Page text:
New Zealand Journal of Ecology (2004) 28(1): 113- 124

The impact of exotic weed competition on a rare New Zealand outcrop herb, Pachycladon cheesemanii (Brassicaceae)

Research Article
Alice L. Miller  
Richard P. Duncan  
  1. Ecology and Entomology Group, Soil, Plant and Ecological Sciences Division, P.O. Box 84, Lincoln University, Canterbury, New Zealand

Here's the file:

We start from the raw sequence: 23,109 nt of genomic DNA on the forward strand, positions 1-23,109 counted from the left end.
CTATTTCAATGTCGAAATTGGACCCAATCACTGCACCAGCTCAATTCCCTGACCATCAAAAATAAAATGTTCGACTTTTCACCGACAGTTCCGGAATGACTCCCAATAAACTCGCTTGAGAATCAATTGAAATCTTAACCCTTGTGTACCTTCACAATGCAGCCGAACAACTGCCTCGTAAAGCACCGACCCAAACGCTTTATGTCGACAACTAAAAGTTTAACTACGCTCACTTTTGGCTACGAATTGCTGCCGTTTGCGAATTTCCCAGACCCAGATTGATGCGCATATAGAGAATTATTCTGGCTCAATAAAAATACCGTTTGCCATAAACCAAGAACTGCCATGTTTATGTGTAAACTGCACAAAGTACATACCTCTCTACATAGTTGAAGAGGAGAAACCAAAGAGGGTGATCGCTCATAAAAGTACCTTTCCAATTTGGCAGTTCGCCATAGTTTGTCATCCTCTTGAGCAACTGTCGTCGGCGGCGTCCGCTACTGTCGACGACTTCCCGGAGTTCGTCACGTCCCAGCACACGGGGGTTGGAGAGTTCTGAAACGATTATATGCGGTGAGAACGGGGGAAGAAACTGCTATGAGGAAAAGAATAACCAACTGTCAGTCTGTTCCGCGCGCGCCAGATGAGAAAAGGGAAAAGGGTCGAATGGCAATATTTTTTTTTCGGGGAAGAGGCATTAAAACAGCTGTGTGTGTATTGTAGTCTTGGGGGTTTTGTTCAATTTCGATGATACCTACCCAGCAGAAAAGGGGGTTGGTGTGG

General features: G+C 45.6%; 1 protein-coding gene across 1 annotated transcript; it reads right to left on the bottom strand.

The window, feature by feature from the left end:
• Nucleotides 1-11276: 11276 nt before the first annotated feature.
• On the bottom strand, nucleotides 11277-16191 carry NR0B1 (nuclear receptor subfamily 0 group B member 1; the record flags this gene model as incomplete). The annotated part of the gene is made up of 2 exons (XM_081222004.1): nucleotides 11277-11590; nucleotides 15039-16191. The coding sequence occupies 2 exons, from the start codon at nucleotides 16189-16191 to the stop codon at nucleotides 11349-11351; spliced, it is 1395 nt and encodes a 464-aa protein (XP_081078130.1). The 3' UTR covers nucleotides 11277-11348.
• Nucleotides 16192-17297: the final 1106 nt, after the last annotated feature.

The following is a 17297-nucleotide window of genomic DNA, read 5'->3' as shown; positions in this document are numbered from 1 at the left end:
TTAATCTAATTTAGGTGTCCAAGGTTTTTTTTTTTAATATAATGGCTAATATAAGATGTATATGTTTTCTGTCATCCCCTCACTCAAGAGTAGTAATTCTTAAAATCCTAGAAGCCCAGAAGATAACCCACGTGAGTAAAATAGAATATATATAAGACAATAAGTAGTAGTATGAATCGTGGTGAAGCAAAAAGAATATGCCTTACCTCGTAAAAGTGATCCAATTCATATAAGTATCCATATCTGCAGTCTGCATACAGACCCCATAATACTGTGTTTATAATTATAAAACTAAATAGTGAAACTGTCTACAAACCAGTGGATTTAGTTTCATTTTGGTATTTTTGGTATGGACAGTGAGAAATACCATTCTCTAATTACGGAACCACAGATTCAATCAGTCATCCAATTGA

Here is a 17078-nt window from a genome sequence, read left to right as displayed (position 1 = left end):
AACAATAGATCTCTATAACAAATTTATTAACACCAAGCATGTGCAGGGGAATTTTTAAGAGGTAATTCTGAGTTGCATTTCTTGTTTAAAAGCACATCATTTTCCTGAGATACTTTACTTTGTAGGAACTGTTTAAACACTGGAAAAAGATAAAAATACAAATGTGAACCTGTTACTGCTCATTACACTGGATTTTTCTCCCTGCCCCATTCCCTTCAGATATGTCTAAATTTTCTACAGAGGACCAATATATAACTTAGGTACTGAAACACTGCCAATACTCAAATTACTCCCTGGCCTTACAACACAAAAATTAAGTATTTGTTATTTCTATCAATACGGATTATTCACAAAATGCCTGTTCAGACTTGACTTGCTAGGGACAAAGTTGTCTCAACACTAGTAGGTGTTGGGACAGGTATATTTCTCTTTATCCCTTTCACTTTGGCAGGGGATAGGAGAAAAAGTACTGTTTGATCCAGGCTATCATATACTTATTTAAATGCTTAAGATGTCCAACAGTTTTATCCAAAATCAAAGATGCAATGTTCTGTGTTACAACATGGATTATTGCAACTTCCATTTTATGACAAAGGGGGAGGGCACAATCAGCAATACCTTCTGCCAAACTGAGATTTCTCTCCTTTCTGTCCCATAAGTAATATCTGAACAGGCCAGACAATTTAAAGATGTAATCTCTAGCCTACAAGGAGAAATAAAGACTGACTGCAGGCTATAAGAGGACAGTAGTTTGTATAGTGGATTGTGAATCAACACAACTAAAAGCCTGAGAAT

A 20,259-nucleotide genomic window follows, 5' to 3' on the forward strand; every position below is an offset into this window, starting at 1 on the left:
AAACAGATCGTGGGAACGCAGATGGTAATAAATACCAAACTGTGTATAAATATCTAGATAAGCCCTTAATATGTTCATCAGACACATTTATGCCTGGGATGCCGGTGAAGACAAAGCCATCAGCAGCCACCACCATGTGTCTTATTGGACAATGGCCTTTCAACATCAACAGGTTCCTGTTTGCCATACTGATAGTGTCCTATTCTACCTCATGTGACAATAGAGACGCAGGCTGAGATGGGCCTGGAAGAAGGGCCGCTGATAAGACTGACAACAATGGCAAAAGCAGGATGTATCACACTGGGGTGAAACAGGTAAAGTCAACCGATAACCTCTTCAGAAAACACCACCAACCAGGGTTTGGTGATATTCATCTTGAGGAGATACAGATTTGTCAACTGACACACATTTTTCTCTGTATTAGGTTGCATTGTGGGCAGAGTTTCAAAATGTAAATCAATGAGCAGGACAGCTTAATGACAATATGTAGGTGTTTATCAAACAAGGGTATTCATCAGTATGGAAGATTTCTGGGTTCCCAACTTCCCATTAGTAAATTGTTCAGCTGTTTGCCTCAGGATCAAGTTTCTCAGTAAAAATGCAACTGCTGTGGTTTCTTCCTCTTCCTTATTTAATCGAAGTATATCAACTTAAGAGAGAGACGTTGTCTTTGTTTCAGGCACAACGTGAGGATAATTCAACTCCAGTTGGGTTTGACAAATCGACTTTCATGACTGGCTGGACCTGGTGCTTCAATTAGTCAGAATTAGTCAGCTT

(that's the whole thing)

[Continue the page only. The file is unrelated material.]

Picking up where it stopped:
Nearly one quarter of New Zealand’s unique vascular plant flora is threatened, and weed invasion is implicated in the decline of more than half of these threatened species. However, there is little experimental evidence showing that invasive weeds have a direct impact on threatened native plants. This study experimentally tested the hypothesis that competition with invasive weeds threatens the rare outcrop plant Pachycladon cheesemanii (Brassicaceae). Pachycladon cheesemanii is a threatened South Island, New Zealand endemic with a distribution nearly confined to rock outcrops. It has disappeared from historical record sites throughout its range. The effects of weed competition and habitat on P. cheesemanii establishment, growth and survival were investigated by sowing seed into replicated plots subject to three treatments: weed removal, soil disturbed and unweeded control, in three habitat types: forested and open rock outcrops and open tussock grassland. The experiments were carried out at three locations: Mt Somers (Canterbury), Wye Creek and Diamond Lake (Otago). Within weedy rock outcrop habitat, weed removal significantly increased the rate of P. cheesemanii germination, and appeared to increase seedling growth rates, implying that weeds can negatively impact populations. Relative to rock outcrop habitat, P. cheesemanii germination was very low in adjacent open grassland habitat regardless of weeding treatment. Demographic monitoring of four natural populations of P. cheesemanii revealed that seed production is highly variable among populations and may be limited by browse and mechanical damage to inflorescences. Pachycladon cheesemanii does produce a persistent seed bank but most seed is found close to parent populations. Our results suggest that competition with invading weeds threatens current P. cheesemanii populations, that plant establishment can be enhanced by weed removal, and that considerable potential exists for artificially expanding populations by sowing seed into appropriate weed-free habitat.